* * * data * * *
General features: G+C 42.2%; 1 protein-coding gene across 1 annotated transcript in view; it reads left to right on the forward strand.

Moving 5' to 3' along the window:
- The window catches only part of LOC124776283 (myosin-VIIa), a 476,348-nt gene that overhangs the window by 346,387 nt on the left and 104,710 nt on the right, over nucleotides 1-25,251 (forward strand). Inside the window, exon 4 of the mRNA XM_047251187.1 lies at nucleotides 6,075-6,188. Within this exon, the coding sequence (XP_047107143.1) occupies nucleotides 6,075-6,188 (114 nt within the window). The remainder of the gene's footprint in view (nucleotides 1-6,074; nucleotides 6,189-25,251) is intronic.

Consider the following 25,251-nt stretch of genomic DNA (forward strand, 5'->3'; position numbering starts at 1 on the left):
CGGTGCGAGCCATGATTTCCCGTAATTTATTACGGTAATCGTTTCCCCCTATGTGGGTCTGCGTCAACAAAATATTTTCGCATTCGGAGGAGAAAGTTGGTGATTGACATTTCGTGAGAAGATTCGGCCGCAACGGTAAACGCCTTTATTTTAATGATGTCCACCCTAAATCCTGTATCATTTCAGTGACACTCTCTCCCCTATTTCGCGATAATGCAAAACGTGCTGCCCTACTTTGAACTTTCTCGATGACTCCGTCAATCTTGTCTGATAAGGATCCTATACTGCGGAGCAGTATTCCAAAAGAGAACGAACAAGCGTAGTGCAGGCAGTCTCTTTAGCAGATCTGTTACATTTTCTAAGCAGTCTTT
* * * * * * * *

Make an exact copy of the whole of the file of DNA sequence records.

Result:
General features: G+C 42.2%; 1 protein-coding gene across 1 annotated transcript in view; it reads left to right on the forward strand.

Moving 5' to 3' along the window:
- The window catches only part of LOC124776283 (myosin-VIIa), a 476,348-nt gene that overhangs the window by 346,387 nt on the left and 104,710 nt on the right, over nucleotides 1-25,251 (forward strand). Inside the window, exon 4 of the mRNA XM_047251187.1 lies at nucleotides 6,075-6,188. Within this exon, the coding sequence (XP_047107143.1) occupies nucleotides 6,075-6,188 (114 nt within the window). The remainder of the gene's footprint in view (nucleotides 1-6,074; nucleotides 6,189-25,251) is intronic.

Consider the following 25,251-nt stretch of genomic DNA (forward strand, 5'->3'; position numbering starts at 1 on the left):
CGGTGCGAGCCATGATTTCCCGTAATTTATTACGGTAATCGTTTCCCCCTATGTGGGTCTGCGTCAACAAAATATTTTCGCATTCGGAGGAGAAAGTTGGTGATTGACATTTCGTGAGAAGATTCGGCCGCAACGGTAAACGCCTTTATTTTAATGATGTCCACCCTAAATCCTGTATCATTTCAGTGACACTCTCTCCCCTATTTCGCGATAATGCAAAACGTGCTGCCCTACTTTGAACTTTCTCGATGACTCCGTCAATCTTGTCTGATAAGGATCCTATACTGCGGAGCAGTATTCCAAAAGAGAACGAACAAGCGTAGTGCAGGCAGTCTCTTTAGCAGATCTGTTACATTTTCTAAGCAGTCTTT